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Postoperative pain in older people: a review of the literature

Authors

  • Morag Prowse PhD, MSc, BSc, BED, RN

    1. Head of School, Nursing and Community Studies, Faculty of Health and Social Work, University of Plymouth, Drake Circus, Plymouth, UK
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Morag Prowse
Room C405
Portland square
University of Plymouth
Drake Circus
Plymouth
UK
PL4 8AA
E-mail: m.prowse@plymouth.ac.uk

Abstract

Aims and objectives.  The literature review was conducted to explore those factors which complicate pain management in older people to inform future research, education and nursing practice in this area.

Background.  Acute pain management in hospitalized older people is complex because of the physiological changes of ageing, pharmacological factors and under-representation of this patient group in reported research about assessing acute pain.

Methods.  A review of the literature was undertaken using electronic databases and specified search terms, some hand searching was also used and included the grey literature, textbooks and conference proceedings. A computerized literature search was carried out using CINAHL, Bandolier, Cochrane, Medline, the British Nursing Index and the International Association for the Study of Pain website for the period 1992–2004. The search terms were acute pain, older people, elder care, pain assessment and acute pain services. Thirty-seven research-based reviews and published studies and 17 policy documents were included.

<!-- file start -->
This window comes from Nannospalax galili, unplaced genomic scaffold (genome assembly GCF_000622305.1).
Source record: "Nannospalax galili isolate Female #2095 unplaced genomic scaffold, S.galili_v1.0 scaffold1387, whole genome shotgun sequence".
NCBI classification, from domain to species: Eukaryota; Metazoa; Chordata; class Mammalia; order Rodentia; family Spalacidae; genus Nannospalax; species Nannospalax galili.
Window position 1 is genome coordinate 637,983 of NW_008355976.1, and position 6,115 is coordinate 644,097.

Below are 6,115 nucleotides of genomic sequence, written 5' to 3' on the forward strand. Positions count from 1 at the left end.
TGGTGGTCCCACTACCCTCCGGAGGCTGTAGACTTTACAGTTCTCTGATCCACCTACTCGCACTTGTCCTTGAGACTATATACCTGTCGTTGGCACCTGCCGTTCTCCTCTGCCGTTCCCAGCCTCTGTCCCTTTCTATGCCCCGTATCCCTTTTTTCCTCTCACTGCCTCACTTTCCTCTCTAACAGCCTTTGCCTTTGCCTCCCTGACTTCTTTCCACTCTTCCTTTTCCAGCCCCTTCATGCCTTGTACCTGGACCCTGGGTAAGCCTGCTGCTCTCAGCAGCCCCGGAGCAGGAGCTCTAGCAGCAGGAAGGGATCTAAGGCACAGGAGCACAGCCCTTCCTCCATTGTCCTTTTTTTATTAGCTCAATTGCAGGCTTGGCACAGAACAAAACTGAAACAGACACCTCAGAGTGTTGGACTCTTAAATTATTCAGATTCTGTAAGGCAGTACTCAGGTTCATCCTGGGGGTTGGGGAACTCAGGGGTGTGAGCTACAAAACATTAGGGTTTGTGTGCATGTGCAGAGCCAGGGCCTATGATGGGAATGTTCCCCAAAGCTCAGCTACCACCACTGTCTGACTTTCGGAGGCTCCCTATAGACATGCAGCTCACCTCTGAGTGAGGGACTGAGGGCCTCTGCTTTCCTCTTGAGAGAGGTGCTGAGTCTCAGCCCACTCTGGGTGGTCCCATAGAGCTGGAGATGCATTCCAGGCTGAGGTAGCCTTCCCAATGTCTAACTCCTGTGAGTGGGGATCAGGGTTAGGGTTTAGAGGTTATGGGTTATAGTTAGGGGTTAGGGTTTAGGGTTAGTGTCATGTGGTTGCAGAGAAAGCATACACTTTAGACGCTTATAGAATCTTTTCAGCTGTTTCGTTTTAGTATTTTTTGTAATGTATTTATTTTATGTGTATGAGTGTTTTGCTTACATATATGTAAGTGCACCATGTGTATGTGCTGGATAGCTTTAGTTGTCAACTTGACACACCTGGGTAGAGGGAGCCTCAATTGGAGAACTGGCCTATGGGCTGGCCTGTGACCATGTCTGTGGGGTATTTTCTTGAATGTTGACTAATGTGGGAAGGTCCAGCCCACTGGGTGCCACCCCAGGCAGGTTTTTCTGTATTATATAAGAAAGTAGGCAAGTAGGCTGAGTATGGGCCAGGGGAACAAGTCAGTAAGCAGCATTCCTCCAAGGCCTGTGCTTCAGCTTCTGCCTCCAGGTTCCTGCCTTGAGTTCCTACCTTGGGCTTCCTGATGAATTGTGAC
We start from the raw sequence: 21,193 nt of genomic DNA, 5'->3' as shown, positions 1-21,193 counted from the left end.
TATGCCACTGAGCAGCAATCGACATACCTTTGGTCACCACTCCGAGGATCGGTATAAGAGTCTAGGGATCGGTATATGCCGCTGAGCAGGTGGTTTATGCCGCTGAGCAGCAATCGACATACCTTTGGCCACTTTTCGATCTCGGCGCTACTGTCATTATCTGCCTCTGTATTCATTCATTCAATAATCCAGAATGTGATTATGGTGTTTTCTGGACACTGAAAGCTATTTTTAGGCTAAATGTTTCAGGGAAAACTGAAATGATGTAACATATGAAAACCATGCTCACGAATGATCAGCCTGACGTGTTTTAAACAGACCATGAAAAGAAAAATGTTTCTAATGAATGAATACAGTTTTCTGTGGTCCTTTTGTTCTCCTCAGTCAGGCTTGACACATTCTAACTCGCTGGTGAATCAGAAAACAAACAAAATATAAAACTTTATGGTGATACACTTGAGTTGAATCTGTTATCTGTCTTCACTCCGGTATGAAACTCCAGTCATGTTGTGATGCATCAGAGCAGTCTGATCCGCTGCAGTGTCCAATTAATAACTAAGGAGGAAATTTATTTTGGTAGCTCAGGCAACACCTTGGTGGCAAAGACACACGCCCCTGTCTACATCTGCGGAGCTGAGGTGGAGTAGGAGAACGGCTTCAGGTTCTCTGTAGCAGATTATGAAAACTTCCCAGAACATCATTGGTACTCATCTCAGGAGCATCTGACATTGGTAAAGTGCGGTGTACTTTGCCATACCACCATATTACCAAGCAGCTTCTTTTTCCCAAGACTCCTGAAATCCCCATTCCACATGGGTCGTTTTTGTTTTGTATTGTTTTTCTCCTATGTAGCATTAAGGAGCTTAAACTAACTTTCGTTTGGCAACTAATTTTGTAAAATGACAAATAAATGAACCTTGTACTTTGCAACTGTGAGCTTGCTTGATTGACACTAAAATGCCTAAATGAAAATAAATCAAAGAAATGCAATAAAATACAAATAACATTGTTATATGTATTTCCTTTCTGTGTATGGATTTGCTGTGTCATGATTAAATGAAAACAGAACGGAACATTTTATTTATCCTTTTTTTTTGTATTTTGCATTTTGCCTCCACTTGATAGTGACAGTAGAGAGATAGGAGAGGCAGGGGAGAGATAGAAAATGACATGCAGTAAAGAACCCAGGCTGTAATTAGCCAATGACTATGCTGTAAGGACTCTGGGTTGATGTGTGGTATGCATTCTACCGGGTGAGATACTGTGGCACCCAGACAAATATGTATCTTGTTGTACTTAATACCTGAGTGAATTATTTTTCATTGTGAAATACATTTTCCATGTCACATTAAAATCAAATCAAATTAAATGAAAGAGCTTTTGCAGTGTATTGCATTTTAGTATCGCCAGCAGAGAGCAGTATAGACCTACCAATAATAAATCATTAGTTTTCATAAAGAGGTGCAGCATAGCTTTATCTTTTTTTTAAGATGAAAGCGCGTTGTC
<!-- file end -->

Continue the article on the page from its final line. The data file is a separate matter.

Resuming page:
Conclusions.  Managing acute pain well in older adults involves understanding the influence of a series of integrated factors: attitudes and beliefs, physiological ageing processes, pharmacological factors and the social construction of the older person in healthcare contexts.

Relevance to clinical practice.  This review offers new insight into those factors which, taken together, add complexity to managing acute pain in older people well. Moreover, nurses are the professional group mainly responsible for assessing pain, administering and now prescribing analgesia and evaluating the quality of pain relief in older people. On this basis, they are also the group most likely to effect improved patient outcomes.

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